In 2014, Chicago-based playwright Brian James Polak noticed his hometown in New Hampshire was on the national news more often than usual.
That year, the Elm City found itself at the center of national attention more than once, with stories and videos on the riots the weekend of the Keene Pumpkin Festival, the Keene Police Department’s BearCat and the “Robin Hooders,” who followed Keene parking enforcement officers and put coins in expired meters.
“For the first time in my life, I had that thought, ‘Back when I was a kid, things weren’t like this.’ And then I realized, oh, my parents could say the same thing, and their parents could say the same thing, and their parents,” said Polak, who graduated from Keene High School in 1992. “And I realized that the change is what’s constant.”
It sparked an idea. And now, five years later, the Monadnock Region native — whose family still lives in Spofford — is working with two theater companies to debut a new play called “Welcome to Keene, N.H.”
Though Keene provides the setting, the play isn’t intended to be “biographical,” Polak said. Rather, the city is a vehicle to write about the small-town experience as communities across the country confront issues such as the opioid crisis, the rise of the alt-right and the prevalence of firearms, he explained.
And the inspiration is two-fold, Polak noted. He also wrote “Welcome to Keene, N.H.” as a “response and homage” to Thornton Wilder’s iconic work “Our Town,” which the famous playwright worked on during residencies at the MacDowell Colony in Peterborough.
“The reason I think ‘Our Town’ has been produced over and over and over again for almost 80, 90 years now is because Thornton Wilder so perfectly created a blueprint for what it means to be a human being in the general sense,” Polak said. “... And when I wrote ‘Welcome to Keene, N.H.,’ I decided to write about what it means to be a human being today, right now, in America.”
As in “Our Town,” “Welcome to Keene, N.H.” is anchored by a narrator who guides the story. But Polak employs a Keene parking attendant to introduce the city’s cast of characters, from the Korean owner of a Chinese restaurant to a tennis coach with a “dark past,” as his website describes it.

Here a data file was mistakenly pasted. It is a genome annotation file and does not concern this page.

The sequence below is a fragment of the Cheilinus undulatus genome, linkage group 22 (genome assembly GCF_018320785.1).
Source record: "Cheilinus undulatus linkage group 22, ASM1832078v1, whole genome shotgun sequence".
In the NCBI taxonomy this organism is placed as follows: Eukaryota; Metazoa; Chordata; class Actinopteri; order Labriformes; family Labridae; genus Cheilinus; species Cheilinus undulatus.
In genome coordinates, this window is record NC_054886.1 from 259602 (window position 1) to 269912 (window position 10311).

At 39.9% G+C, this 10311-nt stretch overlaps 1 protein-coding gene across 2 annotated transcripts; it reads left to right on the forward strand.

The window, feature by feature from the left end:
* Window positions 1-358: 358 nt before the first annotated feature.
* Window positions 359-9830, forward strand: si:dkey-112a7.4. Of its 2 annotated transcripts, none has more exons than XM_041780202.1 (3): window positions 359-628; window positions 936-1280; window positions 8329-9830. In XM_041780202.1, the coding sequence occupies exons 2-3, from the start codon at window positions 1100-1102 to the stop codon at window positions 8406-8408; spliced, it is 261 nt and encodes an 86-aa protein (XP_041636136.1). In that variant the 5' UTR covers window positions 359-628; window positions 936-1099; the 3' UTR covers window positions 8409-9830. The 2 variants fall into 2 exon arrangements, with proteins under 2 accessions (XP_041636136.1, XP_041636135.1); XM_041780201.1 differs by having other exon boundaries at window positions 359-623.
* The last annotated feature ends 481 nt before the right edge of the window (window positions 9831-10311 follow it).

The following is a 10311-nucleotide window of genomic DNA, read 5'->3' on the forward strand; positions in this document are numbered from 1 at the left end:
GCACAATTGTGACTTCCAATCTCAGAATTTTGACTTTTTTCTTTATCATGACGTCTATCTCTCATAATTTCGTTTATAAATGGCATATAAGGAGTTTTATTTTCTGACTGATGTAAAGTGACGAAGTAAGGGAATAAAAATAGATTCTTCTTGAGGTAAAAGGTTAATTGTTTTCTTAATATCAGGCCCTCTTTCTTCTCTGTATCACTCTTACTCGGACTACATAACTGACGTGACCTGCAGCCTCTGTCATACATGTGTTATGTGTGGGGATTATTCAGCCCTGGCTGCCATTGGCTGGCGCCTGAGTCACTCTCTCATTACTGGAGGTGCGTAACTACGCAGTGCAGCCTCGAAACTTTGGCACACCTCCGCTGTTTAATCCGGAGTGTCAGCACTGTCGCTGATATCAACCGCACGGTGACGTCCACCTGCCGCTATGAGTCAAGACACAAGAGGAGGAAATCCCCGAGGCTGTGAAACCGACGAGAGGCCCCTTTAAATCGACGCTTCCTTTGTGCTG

To create the characters, Polak said he drew from his own experiences and memories without the intention of representing any specific individual in Keene — though the part of the narrator does have some basis in reality.
“The main inspiration for this character were those videos that were put on YouTube several years ago about the Robin Hooders of Keene harassing the parking officers,” he said. “I was so embarrassed when I saw those videos, and when those stories were making national news, it was really sad to watch, and it was really humiliating to say, ‘That’s my town where I grew up.’ ”
The play will premiere next year in productions by Strawdog Theatre in Chicago and PURE Theatre in Charleston, S.C., Polak said. For Sharon Graci, co-founding artistic director of PURE Theatre, the play stood out partly for its sharp, well-formed dialogue and partly for the way it calls back to “Our Town,” she said.
“I think what’s great about ‘Welcome to Keene, N.H.’ is, even though the location is specific, the forces in play within the community or within the town are not unfamiliar to most people,” she said. “Even if you live in a larger community, I think that they are very, very human conditions and very, very human wants and very, very human needs, and they are very much part of modern dialogue in our communities.”
Though at this point there are no specific plans to mount a production in Keene, Polak said he’d like to see the play performed here in the future.
“I think there are probably people that would be upset if Keene was portrayed in any negative way. But I wrote this play with a deep amount of respect for my hometown, and sensitivity. And it’s not specifically about Keene,” he said.
“It’s representative of the world at large, as I see it.”
A judge on Thursday rejected a proposed plea deal for a Swanzey man accused of confining his girlfriend and a young child to a bedroom overnight.
“I’m not gonna accept the sentence,” Cheshire County Superior Court Judge David W. Ruoff said at the end of a 10-minute hearing. “Some cases just need to go to trial. I think this is one of them.”
The agreement reached by the case’s prosecutor and an attorney for Michael J. Grant, 33, involved a two-year jail sentence with the possibility of release on electronic monitoring after a year, as well as a suspended sentence and a requirement to obtain a psychological evaluation.
Grant is charged with two felonies — criminal restraint and reckless conduct — as well as misdemeanor counts of domestic violence–false imprisonment, reckless conduct–domestic violence and endangering the welfare of a child.
He has been held without bail at the Cheshire County jail since his May 10 arrest.
Prosecutors allege Grant chained his girlfriend to a bed and confined her to the bedroom overnight while he went to work. They also claim an 8-year-old boy, whom Grant knew, was locked in the room with her.
Assistant Cheshire County Attorney Kerry O’Neill said the boy told a school counselor what was happening.
According to an affidavit written by Swanzey police Lt. Joseph DiRusso, the N.H. Division for Children, Youth and Families notified police on May 9 of the boy’s statements. Officers went to Grant’s residence in Swanzey that night — a single-family house with bedrooms rented by several different tenants — and found his bedroom locked from the outside, according to the affidavit.
After speaking to a woman through the door, police pried the door open and saw her chained to the bed by her ankle, DiRusso wrote. The boy was in the room sleeping but wasn’t restrained, according to the affidavit, which says a bucket had been left on the floor, apparently as a toilet.